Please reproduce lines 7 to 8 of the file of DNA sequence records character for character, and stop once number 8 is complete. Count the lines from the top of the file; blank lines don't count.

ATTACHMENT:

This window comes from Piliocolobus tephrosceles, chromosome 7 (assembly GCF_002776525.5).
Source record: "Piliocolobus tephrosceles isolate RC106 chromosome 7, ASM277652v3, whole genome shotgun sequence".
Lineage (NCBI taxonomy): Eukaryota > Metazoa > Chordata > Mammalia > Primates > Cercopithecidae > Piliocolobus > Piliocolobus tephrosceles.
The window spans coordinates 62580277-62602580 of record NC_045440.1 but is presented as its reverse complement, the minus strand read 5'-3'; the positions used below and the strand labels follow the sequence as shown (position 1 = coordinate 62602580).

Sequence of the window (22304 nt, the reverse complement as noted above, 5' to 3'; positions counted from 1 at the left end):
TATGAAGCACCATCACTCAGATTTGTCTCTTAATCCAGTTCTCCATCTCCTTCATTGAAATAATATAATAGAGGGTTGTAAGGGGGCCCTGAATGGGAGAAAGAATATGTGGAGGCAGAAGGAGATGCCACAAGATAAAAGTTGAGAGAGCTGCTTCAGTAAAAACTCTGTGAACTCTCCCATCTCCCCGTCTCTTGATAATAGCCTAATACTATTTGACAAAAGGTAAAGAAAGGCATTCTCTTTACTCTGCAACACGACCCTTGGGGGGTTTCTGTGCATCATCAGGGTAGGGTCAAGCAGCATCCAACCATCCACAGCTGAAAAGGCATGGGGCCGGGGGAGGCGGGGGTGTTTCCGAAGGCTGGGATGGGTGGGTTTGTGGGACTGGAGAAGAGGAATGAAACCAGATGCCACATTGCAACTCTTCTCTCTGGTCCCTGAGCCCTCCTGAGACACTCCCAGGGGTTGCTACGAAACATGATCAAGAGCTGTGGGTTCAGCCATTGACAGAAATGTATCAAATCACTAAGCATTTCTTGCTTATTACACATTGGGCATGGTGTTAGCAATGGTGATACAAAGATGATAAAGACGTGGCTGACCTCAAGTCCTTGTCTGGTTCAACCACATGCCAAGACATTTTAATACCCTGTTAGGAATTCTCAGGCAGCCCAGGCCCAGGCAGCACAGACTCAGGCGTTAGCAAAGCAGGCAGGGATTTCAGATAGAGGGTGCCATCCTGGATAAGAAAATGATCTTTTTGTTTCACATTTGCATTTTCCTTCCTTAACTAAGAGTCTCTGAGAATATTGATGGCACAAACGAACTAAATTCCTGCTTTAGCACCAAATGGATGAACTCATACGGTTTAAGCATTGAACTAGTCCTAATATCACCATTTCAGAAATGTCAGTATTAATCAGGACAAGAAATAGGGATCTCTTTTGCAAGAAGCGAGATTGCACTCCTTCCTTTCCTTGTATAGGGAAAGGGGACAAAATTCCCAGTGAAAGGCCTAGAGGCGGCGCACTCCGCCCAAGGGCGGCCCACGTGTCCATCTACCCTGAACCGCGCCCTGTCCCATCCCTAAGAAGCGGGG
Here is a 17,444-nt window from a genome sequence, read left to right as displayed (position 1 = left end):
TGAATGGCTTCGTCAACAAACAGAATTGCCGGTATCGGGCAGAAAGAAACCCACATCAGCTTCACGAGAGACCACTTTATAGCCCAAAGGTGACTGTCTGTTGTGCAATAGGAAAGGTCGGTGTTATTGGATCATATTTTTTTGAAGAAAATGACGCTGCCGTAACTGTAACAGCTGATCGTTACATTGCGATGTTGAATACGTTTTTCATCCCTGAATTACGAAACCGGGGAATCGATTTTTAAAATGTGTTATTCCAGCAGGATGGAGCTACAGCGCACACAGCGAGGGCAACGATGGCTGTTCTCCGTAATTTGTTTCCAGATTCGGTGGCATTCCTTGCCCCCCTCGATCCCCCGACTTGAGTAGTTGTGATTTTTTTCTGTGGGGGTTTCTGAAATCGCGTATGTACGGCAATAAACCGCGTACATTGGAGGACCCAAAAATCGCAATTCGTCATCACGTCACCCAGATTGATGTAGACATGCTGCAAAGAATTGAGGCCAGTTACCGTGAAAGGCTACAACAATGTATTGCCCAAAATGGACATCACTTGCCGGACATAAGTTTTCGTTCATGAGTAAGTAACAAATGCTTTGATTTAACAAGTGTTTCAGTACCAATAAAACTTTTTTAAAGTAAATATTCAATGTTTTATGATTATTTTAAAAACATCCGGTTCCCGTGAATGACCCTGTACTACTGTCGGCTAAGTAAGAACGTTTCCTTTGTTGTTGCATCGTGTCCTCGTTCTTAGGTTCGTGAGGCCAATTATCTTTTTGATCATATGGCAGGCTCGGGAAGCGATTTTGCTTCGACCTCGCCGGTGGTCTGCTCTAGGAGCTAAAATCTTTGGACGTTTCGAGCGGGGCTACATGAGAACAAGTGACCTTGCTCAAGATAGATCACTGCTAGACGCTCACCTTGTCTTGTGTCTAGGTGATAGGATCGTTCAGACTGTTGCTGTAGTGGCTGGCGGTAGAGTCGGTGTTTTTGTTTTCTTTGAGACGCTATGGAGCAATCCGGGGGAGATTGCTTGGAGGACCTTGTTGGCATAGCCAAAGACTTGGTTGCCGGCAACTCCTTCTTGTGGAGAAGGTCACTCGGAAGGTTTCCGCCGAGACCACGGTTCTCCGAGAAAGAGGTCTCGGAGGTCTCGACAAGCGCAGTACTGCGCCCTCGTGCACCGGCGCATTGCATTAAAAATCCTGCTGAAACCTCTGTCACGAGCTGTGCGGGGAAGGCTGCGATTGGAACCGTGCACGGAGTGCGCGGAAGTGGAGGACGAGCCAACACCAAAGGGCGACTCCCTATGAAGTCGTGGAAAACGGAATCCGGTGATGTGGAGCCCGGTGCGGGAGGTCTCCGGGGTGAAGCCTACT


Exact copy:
Here is a 17,444-nt window from a genome sequence, read left to right as displayed (position 1 = left end):
TGAATGGCTTCGTCAACAAACAGAATTGCCGGTATCGGGCAGAAAGAAACCCACATCAGCTTCACGAGAGACCACTTTATAGCCCAAAGGTGACTGTCTGTTGTGCAATAGGAAAGGTCGGTGTTATTGGATCATATTTTTTTGAAGAAAATGACGCTGCCGTAACTGTAACAGCTGATCGTTACATTGCGATGTTGAATACGTTTTTCATCCCTGAATTACGAAACCGGGGAATCGATTTTTAAAATGTGTTATTCCAGCAGGATGGAGCTACAGCGCACACAGCGAGGGCAACGATGGCTGTTCTCCGTAATTTGTTTCCAGATTCGGTGGCATTCCTTGCCCCCCTCGATCCCCCGACTTGAGTAGTTGTGATTTTTTTCTGTGGGGGTTTCTGAAATCGCGTATGTACGGCAATAAACCGCGTACATTGGAGGACCCAAAAATCGCAATTCGTCATCACGTCACCCAGATTGATGTAGACATGCTGCAAAGAATTGAGGCCAGTTACCGTGAAAGGCTACAACAATGTATTGCCCAAAATGGACATCACTTGCCGGACATAAGTTTTCGTTCATGAGTAAGTAACAAATGCTTTGATTTAACAAGTGTTTCAGTACCAATAAAACTTTTTTAAAGTAAATATTCAATGTTTTATGATTATTTTAAAAACATCCGGTTCCCGTGAATGACCCTGTACTACTGTCGGCTAAGTAAGAACGTTTCCTTTGTTGTTGCATCGTGTCCTCGTTCTTAGGTTCGTGAGGCCAATTATCTTTTTGATCATATGGCAGGCTCGGGAAGCGATTTTGCTTCGACCTCGCCGGTGGTCTGCTCTAGGAGCTAAAATCTTTGGACGTTTCGAGCGGGGCTACATGAGAACAAGTGACCTTGCTCAAGATAGATCACTGCTAGACGCTCACCTTGTCTTGTGTCTAGGTGATAGGATCGTTCAGACTGTTGCTGTAGTGGCTGGCGGTAGAGTCGGTGTTTTTGTTTTCTTTGAGACGCTATGGAGCAATCCGGGGGAGATTGCTTGGAGGACCTTGTTGGCATAGCCAAAGACTTGGTTGCCGGCAACTCCTTCTTGTGGAGAAGGTCACTCGGAAGGTTTCCGCCGAGACCACGGTTCTCCGAGAAAGAGGTCTCGGAGGTCTCGACAAGCGCAGTACTGCGCCCTCGTGCACCGGCGCATTGCATTAAAAATCCTGCTGAAACCTCTGTCACGAGCTGTGCGGGGAAGGCTGCGATTGGAACCGTGCACGGAGTGCGCGGAAGTGGAGGACGAGCCAACACCAAAGGGCGACTCCCTATGAAGTCGTGGAAAACGGAATCCGGTGATGTGGAGCCCGGTGCGGGAGGTCTCCGGGGTGAAGCCTACT